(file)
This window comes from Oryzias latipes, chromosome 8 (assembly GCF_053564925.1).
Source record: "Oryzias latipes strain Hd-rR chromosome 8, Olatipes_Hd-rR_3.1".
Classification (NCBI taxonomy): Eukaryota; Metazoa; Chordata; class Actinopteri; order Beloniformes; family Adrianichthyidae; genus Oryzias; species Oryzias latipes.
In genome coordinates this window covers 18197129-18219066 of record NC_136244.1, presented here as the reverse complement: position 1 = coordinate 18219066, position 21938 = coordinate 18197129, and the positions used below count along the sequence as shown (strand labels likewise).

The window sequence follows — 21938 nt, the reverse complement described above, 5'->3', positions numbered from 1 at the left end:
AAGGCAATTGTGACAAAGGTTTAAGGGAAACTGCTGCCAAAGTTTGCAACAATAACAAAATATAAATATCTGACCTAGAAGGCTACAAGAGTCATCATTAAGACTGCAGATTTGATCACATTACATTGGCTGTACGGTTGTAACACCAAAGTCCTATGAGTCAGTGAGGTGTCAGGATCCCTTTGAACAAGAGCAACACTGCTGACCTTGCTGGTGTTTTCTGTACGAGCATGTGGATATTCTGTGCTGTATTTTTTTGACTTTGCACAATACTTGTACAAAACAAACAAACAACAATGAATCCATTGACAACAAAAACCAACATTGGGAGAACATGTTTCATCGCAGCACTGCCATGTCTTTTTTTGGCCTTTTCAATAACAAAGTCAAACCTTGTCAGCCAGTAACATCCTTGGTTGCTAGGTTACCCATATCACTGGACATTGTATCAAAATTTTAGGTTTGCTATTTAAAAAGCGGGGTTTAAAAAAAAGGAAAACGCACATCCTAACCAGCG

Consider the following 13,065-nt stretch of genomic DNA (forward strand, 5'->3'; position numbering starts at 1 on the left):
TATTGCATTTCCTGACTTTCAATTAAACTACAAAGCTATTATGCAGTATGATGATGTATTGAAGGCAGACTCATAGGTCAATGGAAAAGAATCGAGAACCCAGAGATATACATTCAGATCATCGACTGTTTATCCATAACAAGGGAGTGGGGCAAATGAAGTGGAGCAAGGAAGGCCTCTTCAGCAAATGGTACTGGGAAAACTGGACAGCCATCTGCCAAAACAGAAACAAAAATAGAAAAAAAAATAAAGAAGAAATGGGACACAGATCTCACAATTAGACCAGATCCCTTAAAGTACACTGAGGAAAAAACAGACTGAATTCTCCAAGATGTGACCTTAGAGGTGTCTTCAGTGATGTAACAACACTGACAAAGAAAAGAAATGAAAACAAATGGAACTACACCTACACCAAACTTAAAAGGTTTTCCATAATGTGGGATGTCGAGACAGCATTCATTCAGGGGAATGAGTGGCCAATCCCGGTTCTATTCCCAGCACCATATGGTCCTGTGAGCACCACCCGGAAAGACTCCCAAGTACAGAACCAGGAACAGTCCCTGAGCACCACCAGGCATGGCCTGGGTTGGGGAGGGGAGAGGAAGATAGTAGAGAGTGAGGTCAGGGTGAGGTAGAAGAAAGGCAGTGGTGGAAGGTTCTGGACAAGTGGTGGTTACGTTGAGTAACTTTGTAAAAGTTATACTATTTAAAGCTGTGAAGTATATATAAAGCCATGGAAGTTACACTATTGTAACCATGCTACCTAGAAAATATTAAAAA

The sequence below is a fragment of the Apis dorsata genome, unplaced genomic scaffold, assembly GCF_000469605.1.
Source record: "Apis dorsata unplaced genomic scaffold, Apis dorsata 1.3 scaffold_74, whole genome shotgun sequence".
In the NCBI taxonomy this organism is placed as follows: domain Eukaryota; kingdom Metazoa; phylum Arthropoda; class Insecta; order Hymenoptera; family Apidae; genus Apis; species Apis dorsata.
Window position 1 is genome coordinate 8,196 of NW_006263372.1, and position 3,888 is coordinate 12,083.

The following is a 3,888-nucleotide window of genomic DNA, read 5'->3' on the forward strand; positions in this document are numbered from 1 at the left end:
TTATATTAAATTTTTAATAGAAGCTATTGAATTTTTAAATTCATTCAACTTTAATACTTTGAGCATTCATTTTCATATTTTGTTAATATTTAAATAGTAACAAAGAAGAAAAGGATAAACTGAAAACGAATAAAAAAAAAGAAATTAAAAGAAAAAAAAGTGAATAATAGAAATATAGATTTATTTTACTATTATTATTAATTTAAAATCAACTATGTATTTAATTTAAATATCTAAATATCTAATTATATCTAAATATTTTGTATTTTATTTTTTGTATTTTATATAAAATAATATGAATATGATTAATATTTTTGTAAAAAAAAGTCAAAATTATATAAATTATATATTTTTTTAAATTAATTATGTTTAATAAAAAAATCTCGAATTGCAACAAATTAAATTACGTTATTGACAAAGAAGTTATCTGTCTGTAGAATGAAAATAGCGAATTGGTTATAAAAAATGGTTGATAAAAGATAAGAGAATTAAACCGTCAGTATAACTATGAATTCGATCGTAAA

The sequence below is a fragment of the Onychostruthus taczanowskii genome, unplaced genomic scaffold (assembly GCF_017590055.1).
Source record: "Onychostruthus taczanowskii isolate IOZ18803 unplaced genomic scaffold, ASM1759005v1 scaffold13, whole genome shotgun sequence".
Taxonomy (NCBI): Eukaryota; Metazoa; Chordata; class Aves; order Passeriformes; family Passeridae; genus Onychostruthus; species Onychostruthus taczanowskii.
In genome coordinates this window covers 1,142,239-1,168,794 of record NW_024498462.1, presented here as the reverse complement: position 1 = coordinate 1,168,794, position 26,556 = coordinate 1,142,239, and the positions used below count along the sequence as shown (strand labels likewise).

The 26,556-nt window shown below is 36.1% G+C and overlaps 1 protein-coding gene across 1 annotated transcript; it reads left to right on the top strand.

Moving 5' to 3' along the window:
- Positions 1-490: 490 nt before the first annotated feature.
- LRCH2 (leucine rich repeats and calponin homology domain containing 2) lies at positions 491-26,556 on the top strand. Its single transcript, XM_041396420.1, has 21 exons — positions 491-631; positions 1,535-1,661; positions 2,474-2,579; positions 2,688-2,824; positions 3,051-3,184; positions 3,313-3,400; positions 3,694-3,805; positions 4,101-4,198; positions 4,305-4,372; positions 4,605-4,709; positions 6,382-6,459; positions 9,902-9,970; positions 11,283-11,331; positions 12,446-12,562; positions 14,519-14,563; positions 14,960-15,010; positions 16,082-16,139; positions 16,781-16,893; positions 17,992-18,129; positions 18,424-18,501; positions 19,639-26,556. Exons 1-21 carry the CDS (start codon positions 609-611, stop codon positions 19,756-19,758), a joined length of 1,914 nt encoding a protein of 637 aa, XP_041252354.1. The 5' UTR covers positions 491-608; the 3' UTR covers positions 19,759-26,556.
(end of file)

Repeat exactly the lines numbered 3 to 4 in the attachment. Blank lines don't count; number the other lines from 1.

Classification (NCBI taxonomy): Eukaryota; Metazoa; Chordata; class Actinopteri; order Beloniformes; family Adrianichthyidae; genus Oryzias; species Oryzias latipes.
In genome coordinates this window covers 18197129-18219066 of record NC_136244.1, presented here as the reverse complement: position 1 = coordinate 18219066, position 21938 = coordinate 18197129, and the positions used below count along the sequence as shown (strand labels likewise).